Help Your Clients Avoid These Costly Social Security Mistakes
As with most people, Social Security will probably represent a big part of a majority of your clients’ retirement income. Their benefits will be adjusted annually for inflation and, of course, last until death. To assist your clients and help them get the most out of Social Security, as their financial advisor, you have a responsibility to help them wade through the extra steps required—more than just filing for benefits. The rules can be complicated, and crucial errors can cost your clients thousands of dollars.
One common mistake that financial advisors can help their clients avoid is using the wrong retirement age when they decide to file for benefits. The majority of advisor’s clients will be under the assumption that they’ll be eligible for full benefits at 65, but this isn’t always the case. Were your clients born in between 1943 and 1954? Their full retirement age is 66. For those born in 1955 and afterward, full retirement age is going to rise gradually in two-month increments to age 67 for people born in 1960 or after.
This is important because once clients reach full retirement age, advisors should assist them in claiming their full Social Security benefits. If your clients claim any earlier, their total benefits will be reduced. It’s also important to note that once clients hit full retirement age, they can earn about as much as they want without forfeiting any Social Security benefits.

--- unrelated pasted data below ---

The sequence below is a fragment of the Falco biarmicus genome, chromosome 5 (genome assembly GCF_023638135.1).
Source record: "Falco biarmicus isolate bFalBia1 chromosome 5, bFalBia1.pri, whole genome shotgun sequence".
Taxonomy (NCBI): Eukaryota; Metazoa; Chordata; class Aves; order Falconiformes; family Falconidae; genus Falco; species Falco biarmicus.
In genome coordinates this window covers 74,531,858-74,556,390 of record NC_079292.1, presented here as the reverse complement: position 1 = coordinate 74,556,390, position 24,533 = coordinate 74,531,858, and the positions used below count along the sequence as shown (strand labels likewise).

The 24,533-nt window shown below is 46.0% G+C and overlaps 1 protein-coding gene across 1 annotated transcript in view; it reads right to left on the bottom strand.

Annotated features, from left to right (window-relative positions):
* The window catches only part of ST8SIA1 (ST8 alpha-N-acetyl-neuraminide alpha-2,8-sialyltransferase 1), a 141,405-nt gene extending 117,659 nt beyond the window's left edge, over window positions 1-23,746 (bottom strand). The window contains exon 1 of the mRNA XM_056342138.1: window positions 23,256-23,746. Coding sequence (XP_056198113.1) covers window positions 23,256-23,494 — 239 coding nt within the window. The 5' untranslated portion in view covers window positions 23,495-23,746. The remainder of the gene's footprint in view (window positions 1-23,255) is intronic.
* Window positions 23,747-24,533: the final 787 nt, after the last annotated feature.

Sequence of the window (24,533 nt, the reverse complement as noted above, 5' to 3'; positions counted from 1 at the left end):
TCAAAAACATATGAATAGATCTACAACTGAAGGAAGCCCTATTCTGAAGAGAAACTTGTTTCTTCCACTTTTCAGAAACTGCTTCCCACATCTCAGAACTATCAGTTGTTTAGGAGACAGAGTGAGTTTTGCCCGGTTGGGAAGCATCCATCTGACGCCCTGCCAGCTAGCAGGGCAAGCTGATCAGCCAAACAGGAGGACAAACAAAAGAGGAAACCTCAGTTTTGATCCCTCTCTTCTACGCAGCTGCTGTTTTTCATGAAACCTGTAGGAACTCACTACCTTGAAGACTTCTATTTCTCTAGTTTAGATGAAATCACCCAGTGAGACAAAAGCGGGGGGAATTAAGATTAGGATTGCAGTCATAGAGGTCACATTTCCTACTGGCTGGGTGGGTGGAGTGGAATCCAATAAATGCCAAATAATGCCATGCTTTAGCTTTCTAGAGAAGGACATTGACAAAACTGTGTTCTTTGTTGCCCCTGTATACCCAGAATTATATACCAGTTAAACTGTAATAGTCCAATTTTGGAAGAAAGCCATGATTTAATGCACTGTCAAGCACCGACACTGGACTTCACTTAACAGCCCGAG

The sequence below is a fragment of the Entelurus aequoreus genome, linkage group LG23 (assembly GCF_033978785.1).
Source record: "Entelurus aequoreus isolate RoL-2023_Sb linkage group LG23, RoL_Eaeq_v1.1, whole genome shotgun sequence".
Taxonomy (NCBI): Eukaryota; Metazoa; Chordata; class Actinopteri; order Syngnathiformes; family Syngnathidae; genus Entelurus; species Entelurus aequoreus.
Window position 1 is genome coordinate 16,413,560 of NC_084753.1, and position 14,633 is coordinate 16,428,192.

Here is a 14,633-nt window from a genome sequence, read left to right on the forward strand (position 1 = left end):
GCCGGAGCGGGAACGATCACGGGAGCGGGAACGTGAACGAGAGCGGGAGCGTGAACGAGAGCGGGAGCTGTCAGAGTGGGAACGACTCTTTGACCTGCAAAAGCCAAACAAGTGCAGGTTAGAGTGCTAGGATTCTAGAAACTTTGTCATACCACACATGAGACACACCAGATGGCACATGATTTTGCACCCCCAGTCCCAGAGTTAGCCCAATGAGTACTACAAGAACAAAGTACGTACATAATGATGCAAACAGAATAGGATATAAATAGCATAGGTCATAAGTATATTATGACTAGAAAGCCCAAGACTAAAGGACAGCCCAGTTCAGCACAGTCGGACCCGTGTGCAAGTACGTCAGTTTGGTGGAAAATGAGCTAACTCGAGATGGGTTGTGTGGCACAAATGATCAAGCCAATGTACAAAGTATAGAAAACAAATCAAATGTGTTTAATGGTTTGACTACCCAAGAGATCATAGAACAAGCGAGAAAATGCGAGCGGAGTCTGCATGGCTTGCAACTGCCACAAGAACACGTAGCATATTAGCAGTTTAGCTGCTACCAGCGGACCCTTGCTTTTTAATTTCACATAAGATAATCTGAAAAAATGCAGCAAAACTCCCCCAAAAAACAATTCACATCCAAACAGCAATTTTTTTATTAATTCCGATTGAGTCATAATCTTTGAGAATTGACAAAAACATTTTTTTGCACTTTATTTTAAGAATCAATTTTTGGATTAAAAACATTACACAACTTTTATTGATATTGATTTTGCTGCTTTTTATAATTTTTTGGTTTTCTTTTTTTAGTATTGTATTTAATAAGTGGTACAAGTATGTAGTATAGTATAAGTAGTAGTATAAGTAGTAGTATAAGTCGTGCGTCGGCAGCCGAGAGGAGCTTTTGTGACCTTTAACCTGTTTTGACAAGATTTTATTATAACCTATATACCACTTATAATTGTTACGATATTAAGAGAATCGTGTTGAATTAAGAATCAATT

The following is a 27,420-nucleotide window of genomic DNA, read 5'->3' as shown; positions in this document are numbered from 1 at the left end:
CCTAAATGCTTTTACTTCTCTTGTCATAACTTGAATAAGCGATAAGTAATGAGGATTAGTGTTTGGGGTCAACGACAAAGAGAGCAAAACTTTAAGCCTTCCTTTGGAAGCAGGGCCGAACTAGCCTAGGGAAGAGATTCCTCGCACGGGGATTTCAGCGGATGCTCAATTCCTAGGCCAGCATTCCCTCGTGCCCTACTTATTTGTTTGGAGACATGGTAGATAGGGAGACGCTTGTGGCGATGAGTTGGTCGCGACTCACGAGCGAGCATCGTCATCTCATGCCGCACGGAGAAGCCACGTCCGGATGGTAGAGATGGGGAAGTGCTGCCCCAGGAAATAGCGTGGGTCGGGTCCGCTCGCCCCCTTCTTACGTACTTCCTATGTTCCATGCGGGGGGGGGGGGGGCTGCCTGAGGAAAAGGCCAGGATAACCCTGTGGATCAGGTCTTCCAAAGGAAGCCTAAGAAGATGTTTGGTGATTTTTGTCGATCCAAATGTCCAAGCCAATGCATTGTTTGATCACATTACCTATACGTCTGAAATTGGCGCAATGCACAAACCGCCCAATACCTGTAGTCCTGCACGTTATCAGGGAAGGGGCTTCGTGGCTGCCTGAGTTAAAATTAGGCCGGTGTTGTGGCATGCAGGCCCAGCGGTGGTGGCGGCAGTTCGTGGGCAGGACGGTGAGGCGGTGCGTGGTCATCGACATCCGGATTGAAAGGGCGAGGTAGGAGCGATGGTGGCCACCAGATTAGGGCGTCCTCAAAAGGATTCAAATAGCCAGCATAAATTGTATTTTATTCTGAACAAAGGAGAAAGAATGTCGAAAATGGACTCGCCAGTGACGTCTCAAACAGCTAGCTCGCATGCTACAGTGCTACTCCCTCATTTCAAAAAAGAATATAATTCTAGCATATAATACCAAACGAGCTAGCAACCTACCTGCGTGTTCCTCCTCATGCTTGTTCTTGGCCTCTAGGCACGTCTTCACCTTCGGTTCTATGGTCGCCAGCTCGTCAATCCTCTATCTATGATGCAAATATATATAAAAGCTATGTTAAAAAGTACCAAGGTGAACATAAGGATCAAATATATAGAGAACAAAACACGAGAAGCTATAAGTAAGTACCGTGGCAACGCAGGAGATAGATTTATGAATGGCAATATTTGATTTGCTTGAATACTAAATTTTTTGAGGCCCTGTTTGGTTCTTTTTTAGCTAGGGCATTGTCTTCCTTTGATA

Another huge mistake that is entirely too common is when clients ignore how filing for benefits affect their spouses. There’s some things married couples can do to increase combined benefits. For these strategies to be advantageous, timing is of the essence. For example, if the higher-earning spouse delays filing a claim until age 70, the other spouse could claim a spousal benefit—providing some income in the meantime.
It’s also important to advise clients that may have retired too early and now are regretting it that they shouldn’t overlook the possibility of a ‘do-over.’ Clients can withdraw their application for benefits within 12 months of the date they filed; they can pay back benefits and restart at a higher rate later. If they’ve passed the 12-month mark, they still have options—once clients reach full retirement age, they can voluntarily suspend benefits. They’ll earn delayed retirement credits until they start claiming benefits once again.
This is just the beginning to improving your client’s retirement by incorporating all the steps needed to maximize benefits.